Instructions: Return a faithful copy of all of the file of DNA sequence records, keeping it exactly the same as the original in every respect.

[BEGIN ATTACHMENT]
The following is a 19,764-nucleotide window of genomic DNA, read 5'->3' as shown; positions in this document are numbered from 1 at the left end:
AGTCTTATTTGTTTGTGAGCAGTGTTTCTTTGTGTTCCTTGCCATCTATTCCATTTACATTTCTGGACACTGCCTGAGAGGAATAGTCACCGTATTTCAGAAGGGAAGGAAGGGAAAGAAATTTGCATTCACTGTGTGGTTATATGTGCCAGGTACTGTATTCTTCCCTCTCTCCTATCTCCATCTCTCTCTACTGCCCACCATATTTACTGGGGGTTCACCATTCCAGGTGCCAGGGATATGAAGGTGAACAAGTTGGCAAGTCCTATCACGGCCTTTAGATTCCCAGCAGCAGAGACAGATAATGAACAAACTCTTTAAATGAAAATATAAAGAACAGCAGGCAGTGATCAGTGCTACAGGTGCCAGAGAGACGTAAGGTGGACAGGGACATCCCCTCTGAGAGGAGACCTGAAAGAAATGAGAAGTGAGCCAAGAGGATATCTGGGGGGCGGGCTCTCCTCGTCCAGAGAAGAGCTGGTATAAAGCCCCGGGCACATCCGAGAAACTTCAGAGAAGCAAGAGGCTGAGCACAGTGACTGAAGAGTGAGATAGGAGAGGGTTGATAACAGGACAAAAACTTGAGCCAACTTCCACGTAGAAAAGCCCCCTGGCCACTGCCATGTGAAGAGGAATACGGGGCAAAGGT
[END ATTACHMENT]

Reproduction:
The following is a 19,764-nucleotide window of genomic DNA, read 5'->3' as shown; positions in this document are numbered from 1 at the left end:
AGTCTTATTTGTTTGTGAGCAGTGTTTCTTTGTGTTCCTTGCCATCTATTCCATTTACATTTCTGGACACTGCCTGAGAGGAATAGTCACCGTATTTCAGAAGGGAAGGAAGGGAAAGAAATTTGCATTCACTGTGTGGTTATATGTGCCAGGTACTGTATTCTTCCCTCTCTCCTATCTCCATCTCTCTCTACTGCCCACCATATTTACTGGGGGTTCACCATTCCAGGTGCCAGGGATATGAAGGTGAACAAGTTGGCAAGTCCTATCACGGCCTTTAGATTCCCAGCAGCAGAGACAGATAATGAACAAACTCTTTAAATGAAAATATAAAGAACAGCAGGCAGTGATCAGTGCTACAGGTGCCAGAGAGACGTAAGGTGGACAGGGACATCCCCTCTGAGAGGAGACCTGAAAGAAATGAGAAGTGAGCCAAGAGGATATCTGGGGGGCGGGCTCTCCTCGTCCAGAGAAGAGCTGGTATAAAGCCCCGGGCACATCCGAGAAACTTCAGAGAAGCAAGAGGCTGAGCACAGTGACTGAAGAGTGAGATAGGAGAGGGTTGATAACAGGACAAAAACTTGAGCCAACTTCCACGTAGAAAAGCCCCCTGGCCACTGCCATGTGAAGAGGAATACGGGGCAAAGGT